Opinions: 

Travel Tech

Social commerce is a recent concept that is growing in significance. The notion that placing posts and advertisement on sites such as Facebook, Twitter, Instagram and Pinterest will generate lots of ecommerce sales has attracted many businesses toward the process. But it is as important to understand the way that this process works as it is to actually participate in it.

Statistics clearly indicate that but a mere fraction of the online sales generated by retailers actually emanates from a referral form on a social network. This might suggest that the so-called social commerce phenomenon is a bit of a damp squib. But nothing could be further from the truth.

Social commerce goes exponential

In fact, the volume of social commerce is growing rapidly, reaching a triple digit percentage with regard to most social media sites. While ecommerce has been hugely successful, social commerce sales in fact grew at three times the rate of overall ecommerce during the last 12 months.

With this in mind, Business Insider has recently published a report which gives strong indication of how social media is impacting retail sales throughout the purchase process. There are various ways that consumers can purchase through social media, and if businesses wish to truly understand how these work then it is necessary to analyse all of them. Whether it is directly clicking on advertisements in Facebook, or encountering a particularly interesting pin on Pinterest in order to purchase a product at a later date, there are numerous ways for companies to connect with customers on social media nowadays.

Business Insider has assessed the various metrics that underpin social commerce performance at each of the major social media platforms. This is extremely valuable as the publication has gone into great depth on critical commercial information such as conversion rates, average order value, and revenue generated by shares, likes, and tweets. Social media sites are continually discovering and developing new ways to attract commerce, and breaking down how successful each of these individual platforms is in terms of reaching customers can only be a valuable form of information for travel-related businesses.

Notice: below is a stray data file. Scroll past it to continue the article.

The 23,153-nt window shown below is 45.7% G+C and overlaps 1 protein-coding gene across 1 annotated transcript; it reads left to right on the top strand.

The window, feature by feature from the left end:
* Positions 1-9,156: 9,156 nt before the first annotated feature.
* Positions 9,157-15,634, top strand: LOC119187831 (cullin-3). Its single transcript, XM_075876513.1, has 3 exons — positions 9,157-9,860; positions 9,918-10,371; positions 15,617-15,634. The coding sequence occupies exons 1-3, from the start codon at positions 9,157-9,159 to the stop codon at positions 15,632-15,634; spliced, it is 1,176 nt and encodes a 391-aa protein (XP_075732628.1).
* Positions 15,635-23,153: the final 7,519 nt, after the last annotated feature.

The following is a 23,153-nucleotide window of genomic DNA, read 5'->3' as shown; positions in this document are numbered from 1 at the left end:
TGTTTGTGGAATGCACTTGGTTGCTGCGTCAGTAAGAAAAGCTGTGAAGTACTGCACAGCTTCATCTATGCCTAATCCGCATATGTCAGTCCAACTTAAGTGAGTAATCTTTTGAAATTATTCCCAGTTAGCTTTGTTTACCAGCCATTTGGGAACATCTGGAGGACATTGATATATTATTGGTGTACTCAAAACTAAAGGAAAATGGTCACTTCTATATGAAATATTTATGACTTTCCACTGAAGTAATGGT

Social shopping nears $3 billion barrier

The report underlines the fact that social commerce offers huge commercial opportunities. In fact, the top 500 retailers earned $2.69 billion from social shopping in 2013, according to the Internet Retailer’s Social Media 500. This is a vast increase in just a year, as this figure was 60 percent lower in 2012. While ecommerce continues to show healthy growth, its global market place grew by a relatively small 17 percent in 2013, underlining the exponential nature of growth in social commerce.

Social commerce is even more successful with regard to revenue generation when one looks at approaches other than traditional direct referrals. And it seems certain that this growth will accelerate and conversion rates improve in the near future given the new functionality that is now being tested by the social media giants.

As previously reported by the Digital Tourism Think Tank, both Twitter and Facebook are rolling out ‘buy buttons’, which will enable social network audiences to carry out ecommerce purchases simply by clicking on a particular tweet or post from a retailer. This feature has already become popular in Chinese social media, but now the water is being tested for this functionality in the West. Facebook began internally assessing this feature in July of this year, with its major rival Twitter following suit just two months later.

Facebook remains market leader

Although a lot of buzz surrounds Twitter as a social media platform, it has yet to really convert its user base into a commercial success story. Facebook remains the market leader for social commerce referrals and sales. And this can be partially treated to the sheer scale of its audience - with nearly 3/4 of US adult Internet users registered on Facebook - its particular approach to the marketing of social commerce has also paid dividends. After a difficult initial floatation which saw its stock price tumble, Facebook has recovered significantly and has been pretty successful in monetising its content, particularly in the mobile sphere.